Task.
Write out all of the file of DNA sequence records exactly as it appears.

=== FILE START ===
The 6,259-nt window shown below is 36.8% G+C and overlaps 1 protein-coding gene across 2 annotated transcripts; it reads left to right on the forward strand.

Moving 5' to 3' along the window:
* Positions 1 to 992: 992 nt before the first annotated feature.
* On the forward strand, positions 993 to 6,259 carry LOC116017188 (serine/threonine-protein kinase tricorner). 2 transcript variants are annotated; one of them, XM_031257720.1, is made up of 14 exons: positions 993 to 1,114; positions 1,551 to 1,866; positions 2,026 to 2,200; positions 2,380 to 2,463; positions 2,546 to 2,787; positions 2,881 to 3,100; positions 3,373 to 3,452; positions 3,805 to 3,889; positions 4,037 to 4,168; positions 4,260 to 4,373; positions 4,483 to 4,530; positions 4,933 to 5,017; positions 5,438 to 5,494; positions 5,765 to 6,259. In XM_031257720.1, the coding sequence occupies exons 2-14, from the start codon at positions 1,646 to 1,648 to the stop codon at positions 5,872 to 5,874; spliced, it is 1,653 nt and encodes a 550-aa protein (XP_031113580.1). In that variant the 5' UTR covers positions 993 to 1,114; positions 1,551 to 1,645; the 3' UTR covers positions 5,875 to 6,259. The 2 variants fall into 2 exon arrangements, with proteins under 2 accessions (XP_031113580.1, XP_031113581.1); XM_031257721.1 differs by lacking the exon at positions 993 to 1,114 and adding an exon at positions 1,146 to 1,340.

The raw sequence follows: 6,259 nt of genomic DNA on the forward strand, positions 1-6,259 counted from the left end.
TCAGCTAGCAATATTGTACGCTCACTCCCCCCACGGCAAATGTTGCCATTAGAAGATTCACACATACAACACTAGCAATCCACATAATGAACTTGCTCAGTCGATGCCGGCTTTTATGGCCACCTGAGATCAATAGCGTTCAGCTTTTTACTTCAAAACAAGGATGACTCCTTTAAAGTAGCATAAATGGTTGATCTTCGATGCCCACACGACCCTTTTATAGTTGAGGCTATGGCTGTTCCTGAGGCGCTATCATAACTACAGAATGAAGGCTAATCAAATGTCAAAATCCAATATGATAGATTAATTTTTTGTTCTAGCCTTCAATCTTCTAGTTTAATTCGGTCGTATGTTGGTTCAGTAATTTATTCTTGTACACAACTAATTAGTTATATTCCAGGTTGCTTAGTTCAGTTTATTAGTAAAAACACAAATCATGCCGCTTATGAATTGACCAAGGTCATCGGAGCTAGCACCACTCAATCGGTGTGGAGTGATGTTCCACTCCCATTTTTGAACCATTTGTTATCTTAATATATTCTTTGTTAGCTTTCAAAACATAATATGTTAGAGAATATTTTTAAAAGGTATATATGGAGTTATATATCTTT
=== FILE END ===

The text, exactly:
The 6,259-nt window shown below is 36.8% G+C and overlaps 1 protein-coding gene across 2 annotated transcripts; it reads left to right on the forward strand.

Moving 5' to 3' along the window:
* Positions 1 to 992: 992 nt before the first annotated feature.
* On the forward strand, positions 993 to 6,259 carry LOC116017188 (serine/threonine-protein kinase tricorner). 2 transcript variants are annotated; one of them, XM_031257720.1, is made up of 14 exons: positions 993 to 1,114; positions 1,551 to 1,866; positions 2,026 to 2,200; positions 2,380 to 2,463; positions 2,546 to 2,787; positions 2,881 to 3,100; positions 3,373 to 3,452; positions 3,805 to 3,889; positions 4,037 to 4,168; positions 4,260 to 4,373; positions 4,483 to 4,530; positions 4,933 to 5,017; positions 5,438 to 5,494; positions 5,765 to 6,259. In XM_031257720.1, the coding sequence occupies exons 2-14, from the start codon at positions 1,646 to 1,648 to the stop codon at positions 5,872 to 5,874; spliced, it is 1,653 nt and encodes a 550-aa protein (XP_031113580.1). In that variant the 5' UTR covers positions 993 to 1,114; positions 1,551 to 1,645; the 3' UTR covers positions 5,875 to 6,259. The 2 variants fall into 2 exon arrangements, with proteins under 2 accessions (XP_031113580.1, XP_031113581.1); XM_031257721.1 differs by lacking the exon at positions 993 to 1,114 and adding an exon at positions 1,146 to 1,340.

The raw sequence follows: 6,259 nt of genomic DNA on the forward strand, positions 1-6,259 counted from the left end.
TCAGCTAGCAATATTGTACGCTCACTCCCCCCACGGCAAATGTTGCCATTAGAAGATTCACACATACAACACTAGCAATCCACATAATGAACTTGCTCAGTCGATGCCGGCTTTTATGGCCACCTGAGATCAATAGCGTTCAGCTTTTTACTTCAAAACAAGGATGACTCCTTTAAAGTAGCATAAATGGTTGATCTTCGATGCCCACACGACCCTTTTATAGTTGAGGCTATGGCTGTTCCTGAGGCGCTATCATAACTACAGAATGAAGGCTAATCAAATGTCAAAATCCAATATGATAGATTAATTTTTTGTTCTAGCCTTCAATCTTCTAGTTTAATTCGGTCGTATGTTGGTTCAGTAATTTATTCTTGTACACAACTAATTAGTTATATTCCAGGTTGCTTAGTTCAGTTTATTAGTAAAAACACAAATCATGCCGCTTATGAATTGACCAAGGTCATCGGAGCTAGCACCACTCAATCGGTGTGGAGTGATGTTCCACTCCCATTTTTGAACCATTTGTTATCTTAATATATTCTTTGTTAGCTTTCAAAACATAATATGTTAGAGAATATTTTTAAAAGGTATATATGGAGTTATATATCTTT